Question: What is the use of a masked BSgenome?
0
4 weeks ago by
Germany

BSgenome.Mmusculus.UCSC.mm10 and BSgenome.Mmusculus.UCSC.mm10.masked contain the same information, with unknown nucleotides coded as either 'N' or '#':

    bsgenome <- BSgenome.Mmusculus.UCSC.mm10::BSgenome.Mmusculus.UCSC.mm10

BSgenome::alphabetFrequency(bsgenome$chr1) BSgenome::alphabetFrequency(maskedbs$chr1)


So it comes as no surprise that matching BSgenome.Mmusculus.UCSC.mm10 gives identical results as matching BSgenome.Mmusculus.UCSC.mm10.masked:

   cas9seq <- "CTTATATTGTCTCCAGCAGAAGG"
Biostrings::countPattern(cas9seq, bsgenome$chr1) # 59 Biostrings::countPattern(cas9seq, maskedbs$chr1)    # 59


The matching performance also seems to be very similar:

benchmark <- microbenchmark::microbenchmark
benchmark(Biostrings::countPattern(cas9seq, bsgenome$chr1), times = 50L) benchmark(Biostrings::countPattern(cas9seq, maskedbs$chr1), times = 50L)
benchmark(Biostrings::vcountPDict(cas9seq, bsgenome, min.mismatch = 0, max.mismatch = 0), times = 1)
benchmark(Biostrings::vcountPDict(cas9seq, maskedbs, min.mismatch = 0, max.mismatch = 0), times = 1)


Which makes one wonder: what is actually the use of a masked BSgenome? :-D

modified 10 days ago by shepherl ♦♦ 1.5k • written 4 weeks ago by Aditya120
1
10 days ago by
shepherl ♦♦ 1.5k
United States
shepherl ♦♦ 1.5k wrote:

The difference between masked and the other genomes are described in the DESCRIPTION of the "masked" package. Examples:

Taken from the BSgenome.Hsapiens.UCSC.hg19.masked landing page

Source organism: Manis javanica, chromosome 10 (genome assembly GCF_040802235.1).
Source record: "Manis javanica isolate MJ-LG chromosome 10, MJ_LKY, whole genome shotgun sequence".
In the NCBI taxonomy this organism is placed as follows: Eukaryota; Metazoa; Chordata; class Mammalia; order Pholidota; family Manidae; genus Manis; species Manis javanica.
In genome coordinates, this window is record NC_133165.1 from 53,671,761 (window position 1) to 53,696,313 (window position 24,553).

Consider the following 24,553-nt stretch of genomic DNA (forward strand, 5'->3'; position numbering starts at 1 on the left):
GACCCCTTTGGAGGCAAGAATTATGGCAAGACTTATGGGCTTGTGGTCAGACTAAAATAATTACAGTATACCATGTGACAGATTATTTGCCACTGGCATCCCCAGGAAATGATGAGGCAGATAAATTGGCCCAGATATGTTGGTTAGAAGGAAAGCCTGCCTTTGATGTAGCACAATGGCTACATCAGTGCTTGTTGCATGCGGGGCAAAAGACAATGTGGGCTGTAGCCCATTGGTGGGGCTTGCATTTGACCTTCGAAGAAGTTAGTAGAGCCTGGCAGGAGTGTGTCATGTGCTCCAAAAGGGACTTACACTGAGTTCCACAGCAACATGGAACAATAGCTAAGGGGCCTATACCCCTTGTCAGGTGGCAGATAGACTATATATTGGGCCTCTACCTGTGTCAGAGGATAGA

Or taken from the BSgenome.Mmusculus.UCSC.mm10.masked landing page

The sequences are the same as in BSgenome.Mmusculus.UCSC.mm10, except that each of them has the 2 following masks on top: (1) the mask of assembly gaps (AGAPS mask), and (2) the mask of intra-contig ambiguities (AMB mask).

1

It is not true in general that a "naked" BSgenome object and its corresponding "masked" BSgenome object contain the same information, with unknown nucleotides encoded as either N or #. That would be true if the latter only contained the mask of assembly gaps (AGAPS masks) and intra-contig ambiguities (AMB masks), which are indeed encoded as N in the "naked" version. (To be precise, in some rare occasions, the intra-contig ambiguities are encoded with other IUPAC ambiguity letters, e.g. BSgenome.Hsapiens.UCSC.hg18 has some R's and M's on chr3.)

However most "masked" BSgenome objects also contain the RepeatMasker (RM) and Tandem Repeats Finder (TRF) masks which are NOT encoded as N in the "naked" version.

One important bit here is that masks can be activated or deactivated at the chromosome level. For example to activate the RepeatMasker (RM) mask on Human chr1, do something like:

library(BSgenome.Hsapiens.UCSC.hg19.masked)
chr1 <- genome\$chr1


Note that only the mask of assembly gaps (AGAPS) and intra-contig ambiguities (AMB) are active by default. So by default, yes, matching gives identical results on the "naked" and "masked" BSgenome objects but not if you activate the other masks.

The BSgenome.Mmusculus.UCSC.mm10.masked case is special because this "masked" BSgenome only contains the AGAPS and AMB masks. Furthermore, the AMB masks are empty (in other words, the assembled sequences don't contain ambiguity letters inside the contigs), so could in theory be removed but that's another story. In this particular case, the "naked" and "masked" objects contain the same information. A minor advantage of using the latter is speed, even though, as you noticed, the speed gain is somewhat limited. Another minor advantage is the possibility to do fuzzy matching (by specifying fixed=FALSE) without getting zillions of meaningless matches to the AGAPS regions (i.e. inter-contig) that you would get if you were using the "naked" BSgenome. Although this could also be prevented by using fixed="subject" on the "naked" BSgenome but this means that you know about fixed="subject". This is starting to be pretty advanced stuff so I should probably stop here.

Hope this helps,

H.